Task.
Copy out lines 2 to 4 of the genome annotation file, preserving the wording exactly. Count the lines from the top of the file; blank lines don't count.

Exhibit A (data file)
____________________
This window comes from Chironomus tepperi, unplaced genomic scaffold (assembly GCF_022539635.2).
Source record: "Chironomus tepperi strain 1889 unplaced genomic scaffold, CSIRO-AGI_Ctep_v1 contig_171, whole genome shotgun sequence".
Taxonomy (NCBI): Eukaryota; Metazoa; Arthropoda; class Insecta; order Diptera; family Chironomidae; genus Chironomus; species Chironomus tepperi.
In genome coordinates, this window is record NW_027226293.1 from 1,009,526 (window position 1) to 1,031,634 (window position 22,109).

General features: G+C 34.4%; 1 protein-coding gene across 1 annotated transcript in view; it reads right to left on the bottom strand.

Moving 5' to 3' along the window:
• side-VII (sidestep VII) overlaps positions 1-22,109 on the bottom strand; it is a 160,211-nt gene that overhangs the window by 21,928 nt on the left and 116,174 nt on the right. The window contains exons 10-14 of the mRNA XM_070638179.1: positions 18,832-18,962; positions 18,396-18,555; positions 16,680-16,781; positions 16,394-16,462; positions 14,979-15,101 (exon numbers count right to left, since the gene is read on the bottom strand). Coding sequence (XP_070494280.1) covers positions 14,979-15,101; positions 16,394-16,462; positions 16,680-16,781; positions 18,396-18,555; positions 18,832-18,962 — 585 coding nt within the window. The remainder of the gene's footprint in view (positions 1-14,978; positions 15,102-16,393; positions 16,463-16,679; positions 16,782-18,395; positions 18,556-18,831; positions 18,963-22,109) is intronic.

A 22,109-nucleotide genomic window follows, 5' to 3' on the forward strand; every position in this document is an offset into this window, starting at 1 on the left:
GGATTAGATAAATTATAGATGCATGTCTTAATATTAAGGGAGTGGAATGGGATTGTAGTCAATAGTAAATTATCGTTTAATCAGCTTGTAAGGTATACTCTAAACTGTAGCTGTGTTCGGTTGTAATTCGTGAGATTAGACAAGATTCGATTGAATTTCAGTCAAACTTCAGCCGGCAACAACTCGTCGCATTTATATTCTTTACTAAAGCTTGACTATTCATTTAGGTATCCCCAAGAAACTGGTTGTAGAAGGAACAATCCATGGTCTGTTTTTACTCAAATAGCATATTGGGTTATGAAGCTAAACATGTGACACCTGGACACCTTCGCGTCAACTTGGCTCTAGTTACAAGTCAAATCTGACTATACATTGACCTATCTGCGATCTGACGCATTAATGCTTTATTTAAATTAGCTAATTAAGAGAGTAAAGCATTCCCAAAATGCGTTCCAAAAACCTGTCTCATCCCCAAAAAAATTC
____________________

Source record: "Chironomus tepperi strain 1889 unplaced genomic scaffold, CSIRO-AGI_Ctep_v1 contig_171, whole genome shotgun sequence".
Taxonomy (NCBI): Eukaryota; Metazoa; Arthropoda; class Insecta; order Diptera; family Chironomidae; genus Chironomus; species Chironomus tepperi.
In genome coordinates, this window is record NW_027226293.1 from 1,009,526 (window position 1) to 1,031,634 (window position 22,109).